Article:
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  Table of Contents    
PICTORIAL QUIZ
Year : 2018  |  Volume : 35  |  Issue : 2  |  Page : 171-172  

A 45-year-old man presenting with chest pain


1 Department of Chest and Tuberculosis, SMS Medical College, Jaipur, Rajasthan, India
2 Department of Pathology, SMS Medical College, Jaipur, Rajasthan, India

Date of Web Publication27-Feb-2018

Correspondence Address:
Dr. Sheetu Singh
167 Officers Campus Extension, Sirsi Road, Jaipur - 302 012, Rajasthan
India
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Source of Support: None, Conflict of Interest: None


DOI: 10.4103/lungindia.lungindia_298_17

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How to cite this article:
Singh S, Jindal A. A 45-year-old man presenting with chest pain. Lung India 2018;35:171-2

How to cite this URL:
Singh S, Jindal A. A 45-year-old man presenting with chest pain. Lung India [serial online] 2018 [cited 2018 Oct 17];35:171-2. Available from: http://www.lungindia.com/text.asp?2018/35/2/171/226211




   Case Summary Top


A 45-year-old ex-smoker male presented with gradual onset of left side dull-aching chest pain for 1 year. He developed gradual onset of dyspnea and dry cough for 6 months. He also suffered from the loss of appetite and weight. He worked as a driver and was also involved in loading and unloading of cement bags. Physical examination revealed clubbing, decreased chest movements, dull note on percussion, and absence of air entry on the left side of the chest.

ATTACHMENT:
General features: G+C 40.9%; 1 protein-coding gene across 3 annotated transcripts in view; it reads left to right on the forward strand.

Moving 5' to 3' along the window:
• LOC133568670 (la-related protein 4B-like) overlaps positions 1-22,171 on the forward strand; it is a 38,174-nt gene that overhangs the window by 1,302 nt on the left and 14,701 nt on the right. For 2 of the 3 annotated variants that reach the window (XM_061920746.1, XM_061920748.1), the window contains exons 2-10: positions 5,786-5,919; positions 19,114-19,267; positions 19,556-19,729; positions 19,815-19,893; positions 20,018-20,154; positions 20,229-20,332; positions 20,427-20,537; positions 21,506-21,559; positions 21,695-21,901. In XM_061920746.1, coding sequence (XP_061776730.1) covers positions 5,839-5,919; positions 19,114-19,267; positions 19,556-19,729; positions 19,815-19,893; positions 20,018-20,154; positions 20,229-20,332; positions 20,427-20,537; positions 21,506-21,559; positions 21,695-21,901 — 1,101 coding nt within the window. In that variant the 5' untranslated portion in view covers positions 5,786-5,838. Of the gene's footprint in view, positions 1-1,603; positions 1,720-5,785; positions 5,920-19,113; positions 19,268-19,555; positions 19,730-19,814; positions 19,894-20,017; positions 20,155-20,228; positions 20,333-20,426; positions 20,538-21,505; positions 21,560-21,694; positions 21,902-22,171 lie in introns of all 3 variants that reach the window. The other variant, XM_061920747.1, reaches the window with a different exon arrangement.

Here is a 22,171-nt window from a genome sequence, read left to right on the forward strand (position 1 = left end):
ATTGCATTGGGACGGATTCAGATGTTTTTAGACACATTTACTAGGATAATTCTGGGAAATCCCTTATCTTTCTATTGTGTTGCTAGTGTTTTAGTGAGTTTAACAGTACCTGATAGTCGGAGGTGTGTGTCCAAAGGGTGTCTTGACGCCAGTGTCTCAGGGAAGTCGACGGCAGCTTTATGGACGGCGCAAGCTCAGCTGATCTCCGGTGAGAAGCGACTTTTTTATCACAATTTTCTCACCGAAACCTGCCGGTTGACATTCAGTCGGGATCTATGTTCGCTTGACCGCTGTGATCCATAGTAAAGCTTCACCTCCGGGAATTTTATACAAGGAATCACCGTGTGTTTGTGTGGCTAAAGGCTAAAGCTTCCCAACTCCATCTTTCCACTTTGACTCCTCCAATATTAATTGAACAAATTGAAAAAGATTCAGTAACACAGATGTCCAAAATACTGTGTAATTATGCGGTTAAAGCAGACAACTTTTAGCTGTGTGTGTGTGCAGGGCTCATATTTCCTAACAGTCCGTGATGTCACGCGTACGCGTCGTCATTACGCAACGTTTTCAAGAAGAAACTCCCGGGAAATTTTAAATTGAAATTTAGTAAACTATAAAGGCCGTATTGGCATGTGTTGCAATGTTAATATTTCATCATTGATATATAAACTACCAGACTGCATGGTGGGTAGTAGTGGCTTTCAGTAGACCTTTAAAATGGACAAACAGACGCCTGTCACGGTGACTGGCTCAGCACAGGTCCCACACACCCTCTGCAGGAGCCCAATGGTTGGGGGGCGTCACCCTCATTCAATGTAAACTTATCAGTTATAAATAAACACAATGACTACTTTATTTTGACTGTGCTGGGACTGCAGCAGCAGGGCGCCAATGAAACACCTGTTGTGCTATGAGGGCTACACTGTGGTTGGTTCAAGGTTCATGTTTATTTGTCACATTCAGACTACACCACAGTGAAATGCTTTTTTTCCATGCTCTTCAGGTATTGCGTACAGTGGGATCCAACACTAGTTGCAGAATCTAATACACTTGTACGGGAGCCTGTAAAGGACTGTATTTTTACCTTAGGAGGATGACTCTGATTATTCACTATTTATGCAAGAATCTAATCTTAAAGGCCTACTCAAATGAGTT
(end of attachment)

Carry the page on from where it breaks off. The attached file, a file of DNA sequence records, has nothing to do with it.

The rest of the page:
Chest X-ray [Figure 1] revealed homogeneous opacity involving the left lower lung fields with shift of the mediastinum and trachea to the opposite side. Computed tomography (CT) of the chest revealed left-sided homogeneous lobulated pleural-based mass [Figure 2] involving the costal, mediastinal, and diaphragmatic pleura.
Figure 1: Chest X-ray reveals homogeneous opacity involving the left lower lung fields with shift of the mediastinum and trachea to the opposite side. The upper and medial margins of the opacity are lobulated, and there is apparent cardiomegaly

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Figure 2: Contrast tomography of the chest reveals left-sided homogeneous lobulated pleural-based mass (a and b) involving the costal, mediastinal, and diaphragmatic pleura. A pleural-based lesion with area of calcification is seen on the right side (a)